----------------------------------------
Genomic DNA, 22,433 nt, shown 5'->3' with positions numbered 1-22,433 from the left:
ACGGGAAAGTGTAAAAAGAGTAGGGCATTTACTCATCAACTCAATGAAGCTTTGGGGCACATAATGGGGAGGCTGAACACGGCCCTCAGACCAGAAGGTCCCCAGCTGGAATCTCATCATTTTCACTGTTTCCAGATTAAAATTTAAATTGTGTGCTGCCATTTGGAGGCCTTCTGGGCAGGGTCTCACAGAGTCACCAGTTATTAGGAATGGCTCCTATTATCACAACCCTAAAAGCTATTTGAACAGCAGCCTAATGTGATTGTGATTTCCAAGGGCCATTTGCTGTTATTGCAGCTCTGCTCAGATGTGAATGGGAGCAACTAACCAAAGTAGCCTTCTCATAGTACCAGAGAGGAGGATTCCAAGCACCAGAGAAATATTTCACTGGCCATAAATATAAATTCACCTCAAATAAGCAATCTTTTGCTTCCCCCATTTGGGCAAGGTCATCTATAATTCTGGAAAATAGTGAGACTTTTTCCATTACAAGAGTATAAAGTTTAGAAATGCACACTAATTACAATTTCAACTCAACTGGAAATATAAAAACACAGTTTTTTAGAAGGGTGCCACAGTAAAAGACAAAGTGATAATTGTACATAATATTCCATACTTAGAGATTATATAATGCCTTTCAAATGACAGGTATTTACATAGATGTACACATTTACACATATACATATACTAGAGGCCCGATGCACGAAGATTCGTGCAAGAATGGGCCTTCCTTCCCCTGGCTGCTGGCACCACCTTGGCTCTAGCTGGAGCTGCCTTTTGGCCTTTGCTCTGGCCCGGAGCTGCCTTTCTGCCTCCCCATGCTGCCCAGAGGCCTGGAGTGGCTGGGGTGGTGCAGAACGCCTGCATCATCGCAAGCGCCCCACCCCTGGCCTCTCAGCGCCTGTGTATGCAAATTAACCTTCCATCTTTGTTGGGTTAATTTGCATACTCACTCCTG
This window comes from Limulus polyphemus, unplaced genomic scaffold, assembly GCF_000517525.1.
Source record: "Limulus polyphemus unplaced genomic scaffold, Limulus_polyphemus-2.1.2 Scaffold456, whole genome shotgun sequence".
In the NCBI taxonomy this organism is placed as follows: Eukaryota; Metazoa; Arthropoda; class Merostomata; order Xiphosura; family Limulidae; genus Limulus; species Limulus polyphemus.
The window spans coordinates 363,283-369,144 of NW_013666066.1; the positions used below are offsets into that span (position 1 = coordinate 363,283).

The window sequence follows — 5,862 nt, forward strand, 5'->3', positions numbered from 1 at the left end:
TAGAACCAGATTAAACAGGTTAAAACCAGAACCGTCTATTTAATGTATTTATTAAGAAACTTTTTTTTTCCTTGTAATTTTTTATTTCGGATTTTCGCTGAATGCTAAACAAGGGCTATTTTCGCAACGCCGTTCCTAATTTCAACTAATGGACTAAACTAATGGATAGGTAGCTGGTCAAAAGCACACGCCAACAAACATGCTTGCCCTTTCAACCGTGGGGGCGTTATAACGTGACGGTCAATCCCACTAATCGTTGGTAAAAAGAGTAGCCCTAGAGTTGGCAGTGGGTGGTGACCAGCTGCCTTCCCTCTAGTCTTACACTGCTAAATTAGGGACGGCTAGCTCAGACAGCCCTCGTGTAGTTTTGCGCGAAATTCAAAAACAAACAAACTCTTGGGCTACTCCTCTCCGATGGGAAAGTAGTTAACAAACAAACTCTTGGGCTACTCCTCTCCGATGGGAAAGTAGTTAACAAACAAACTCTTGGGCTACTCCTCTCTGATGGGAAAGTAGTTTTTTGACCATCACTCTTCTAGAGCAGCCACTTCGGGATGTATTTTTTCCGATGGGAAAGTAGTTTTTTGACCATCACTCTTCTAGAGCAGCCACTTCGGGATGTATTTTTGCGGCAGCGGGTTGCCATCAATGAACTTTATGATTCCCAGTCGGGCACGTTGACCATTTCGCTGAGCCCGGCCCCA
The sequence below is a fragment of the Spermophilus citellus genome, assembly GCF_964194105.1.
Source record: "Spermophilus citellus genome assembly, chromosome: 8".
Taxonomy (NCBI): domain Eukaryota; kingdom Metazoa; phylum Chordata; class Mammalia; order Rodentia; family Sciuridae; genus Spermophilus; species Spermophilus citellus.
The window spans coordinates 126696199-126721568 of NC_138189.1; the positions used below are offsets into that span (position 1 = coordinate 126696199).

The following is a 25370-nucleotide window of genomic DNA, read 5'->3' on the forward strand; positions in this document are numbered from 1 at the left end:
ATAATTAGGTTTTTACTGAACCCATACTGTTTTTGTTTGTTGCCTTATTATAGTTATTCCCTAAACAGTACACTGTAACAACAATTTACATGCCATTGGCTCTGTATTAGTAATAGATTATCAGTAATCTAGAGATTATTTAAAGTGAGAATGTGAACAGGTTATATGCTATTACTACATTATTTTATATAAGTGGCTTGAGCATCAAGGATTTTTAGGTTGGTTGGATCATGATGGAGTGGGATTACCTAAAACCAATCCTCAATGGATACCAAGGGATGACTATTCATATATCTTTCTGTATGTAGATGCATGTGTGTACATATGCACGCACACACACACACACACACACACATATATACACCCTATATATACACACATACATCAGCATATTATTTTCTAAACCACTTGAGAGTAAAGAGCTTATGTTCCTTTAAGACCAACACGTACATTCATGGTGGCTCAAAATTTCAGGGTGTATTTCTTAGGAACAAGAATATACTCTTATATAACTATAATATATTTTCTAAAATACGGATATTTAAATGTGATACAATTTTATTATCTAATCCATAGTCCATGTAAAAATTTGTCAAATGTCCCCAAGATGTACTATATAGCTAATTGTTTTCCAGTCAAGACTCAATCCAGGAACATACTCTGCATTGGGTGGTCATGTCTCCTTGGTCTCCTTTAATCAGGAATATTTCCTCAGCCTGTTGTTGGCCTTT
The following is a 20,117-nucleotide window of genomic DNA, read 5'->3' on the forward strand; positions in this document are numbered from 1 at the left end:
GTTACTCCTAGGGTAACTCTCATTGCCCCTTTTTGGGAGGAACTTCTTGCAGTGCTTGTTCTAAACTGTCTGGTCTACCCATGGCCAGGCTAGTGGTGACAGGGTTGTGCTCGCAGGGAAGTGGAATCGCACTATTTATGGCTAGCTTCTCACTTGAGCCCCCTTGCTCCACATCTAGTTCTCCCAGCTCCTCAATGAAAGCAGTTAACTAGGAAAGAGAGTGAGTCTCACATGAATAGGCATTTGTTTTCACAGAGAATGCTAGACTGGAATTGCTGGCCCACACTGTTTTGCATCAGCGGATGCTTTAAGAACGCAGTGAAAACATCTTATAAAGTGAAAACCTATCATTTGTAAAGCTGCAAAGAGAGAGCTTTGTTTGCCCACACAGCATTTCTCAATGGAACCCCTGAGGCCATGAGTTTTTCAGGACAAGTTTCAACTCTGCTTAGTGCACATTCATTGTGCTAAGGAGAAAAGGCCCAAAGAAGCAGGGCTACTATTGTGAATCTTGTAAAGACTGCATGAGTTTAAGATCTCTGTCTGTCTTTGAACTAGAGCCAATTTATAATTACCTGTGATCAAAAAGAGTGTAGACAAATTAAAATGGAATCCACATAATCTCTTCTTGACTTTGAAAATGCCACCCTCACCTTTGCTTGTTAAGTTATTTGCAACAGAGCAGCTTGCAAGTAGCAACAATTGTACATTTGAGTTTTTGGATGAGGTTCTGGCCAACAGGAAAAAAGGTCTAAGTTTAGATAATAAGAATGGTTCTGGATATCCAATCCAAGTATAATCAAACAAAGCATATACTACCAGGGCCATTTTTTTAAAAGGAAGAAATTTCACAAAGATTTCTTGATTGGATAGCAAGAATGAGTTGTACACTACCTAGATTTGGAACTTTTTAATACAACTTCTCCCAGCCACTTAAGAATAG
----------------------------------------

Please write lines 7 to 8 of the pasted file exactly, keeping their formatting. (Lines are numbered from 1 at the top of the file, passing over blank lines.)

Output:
The window sequence follows — 5,862 nt, forward strand, 5'->3', positions numbered from 1 at the left end:
TAGAACCAGATTAAACAGGTTAAAACCAGAACCGTCTATTTAATGTATTTATTAAGAAACTTTTTTTTTCCTTGTAATTTTTTATTTCGGATTTTCGCTGAATGCTAAACAAGGGCTATTTTCGCAACGCCGTTCCTAATTTCAACTAATGGACTAAACTAATGGATAGGTAGCTGGTCAAAAGCACACGCCAACAAACATGCTTGCCCTTTCAACCGTGGGGGCGTTATAACGTGACGGTCAATCCCACTAATCGTTGGTAAAAAGAGTAGCCCTAGAGTTGGCAGTGGGTGGTGACCAGCTGCCTTCCCTCTAGTCTTACACTGCTAAATTAGGGACGGCTAGCTCAGACAGCCCTCGTGTAGTTTTGCGCGAAATTCAAAAACAAACAAACTCTTGGGCTACTCCTCTCCGATGGGAAAGTAGTTAACAAACAAACTCTTGGGCTACTCCTCTCCGATGGGAAAGTAGTTAACAAACAAACTCTTGGGCTACTCCTCTCTGATGGGAAAGTAGTTTTTTGACCATCACTCTTCTAGAGCAGCCACTTCGGGATGTATTTTTTCCGATGGGAAAGTAGTTTTTTGACCATCACTCTTCTAGAGCAGCCACTTCGGGATGTATTTTTGCGGCAGCGGGTTGCCATCAATGAACTTTATGATTCCCAGTCGGGCACGTTGACCATTTCGCTGAGCCCGGCCCCA